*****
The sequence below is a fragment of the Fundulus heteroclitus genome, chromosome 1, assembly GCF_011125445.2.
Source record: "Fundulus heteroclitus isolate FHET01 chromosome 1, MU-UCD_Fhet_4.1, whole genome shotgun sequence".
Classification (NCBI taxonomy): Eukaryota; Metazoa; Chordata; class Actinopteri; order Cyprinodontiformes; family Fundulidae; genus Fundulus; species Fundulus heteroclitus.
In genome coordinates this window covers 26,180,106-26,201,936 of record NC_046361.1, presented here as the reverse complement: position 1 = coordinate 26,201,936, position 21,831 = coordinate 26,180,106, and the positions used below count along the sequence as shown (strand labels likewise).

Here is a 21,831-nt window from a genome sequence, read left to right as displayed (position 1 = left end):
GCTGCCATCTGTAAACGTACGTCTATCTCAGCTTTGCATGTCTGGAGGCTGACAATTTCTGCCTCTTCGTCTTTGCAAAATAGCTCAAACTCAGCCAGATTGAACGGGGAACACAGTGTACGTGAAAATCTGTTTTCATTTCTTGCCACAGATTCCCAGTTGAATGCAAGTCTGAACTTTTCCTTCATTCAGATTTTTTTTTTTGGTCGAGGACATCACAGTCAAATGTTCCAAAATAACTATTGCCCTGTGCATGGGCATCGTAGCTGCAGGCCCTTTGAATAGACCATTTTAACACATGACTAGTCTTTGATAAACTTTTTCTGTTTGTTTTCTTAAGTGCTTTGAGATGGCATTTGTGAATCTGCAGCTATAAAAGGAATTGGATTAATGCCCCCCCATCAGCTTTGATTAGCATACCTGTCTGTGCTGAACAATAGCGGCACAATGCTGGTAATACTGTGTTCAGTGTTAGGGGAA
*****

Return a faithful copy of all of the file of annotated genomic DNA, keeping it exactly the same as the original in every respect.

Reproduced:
The sequence below is a fragment of the Fundulus heteroclitus genome, chromosome 1, assembly GCF_011125445.2.
Source record: "Fundulus heteroclitus isolate FHET01 chromosome 1, MU-UCD_Fhet_4.1, whole genome shotgun sequence".
Classification (NCBI taxonomy): Eukaryota; Metazoa; Chordata; class Actinopteri; order Cyprinodontiformes; family Fundulidae; genus Fundulus; species Fundulus heteroclitus.
In genome coordinates this window covers 26,180,106-26,201,936 of record NC_046361.1, presented here as the reverse complement: position 1 = coordinate 26,201,936, position 21,831 = coordinate 26,180,106, and the positions used below count along the sequence as shown (strand labels likewise).

Here is a 21,831-nt window from a genome sequence, read left to right as displayed (position 1 = left end):
GCTGCCATCTGTAAACGTACGTCTATCTCAGCTTTGCATGTCTGGAGGCTGACAATTTCTGCCTCTTCGTCTTTGCAAAATAGCTCAAACTCAGCCAGATTGAACGGGGAACACAGTGTACGTGAAAATCTGTTTTCATTTCTTGCCACAGATTCCCAGTTGAATGCAAGTCTGAACTTTTCCTTCATTCAGATTTTTTTTTTTGGTCGAGGACATCACAGTCAAATGTTCCAAAATAACTATTGCCCTGTGCATGGGCATCGTAGCTGCAGGCCCTTTGAATAGACCATTTTAACACATGACTAGTCTTTGATAAACTTTTTCTGTTTGTTTTCTTAAGTGCTTTGAGATGGCATTTGTGAATCTGCAGCTATAAAAGGAATTGGATTAATGCCCCCCCATCAGCTTTGATTAGCATACCTGTCTGTGCTGAACAATAGCGGCACAATGCTGGTAATACTGTGTTCAGTGTTAGGGGAA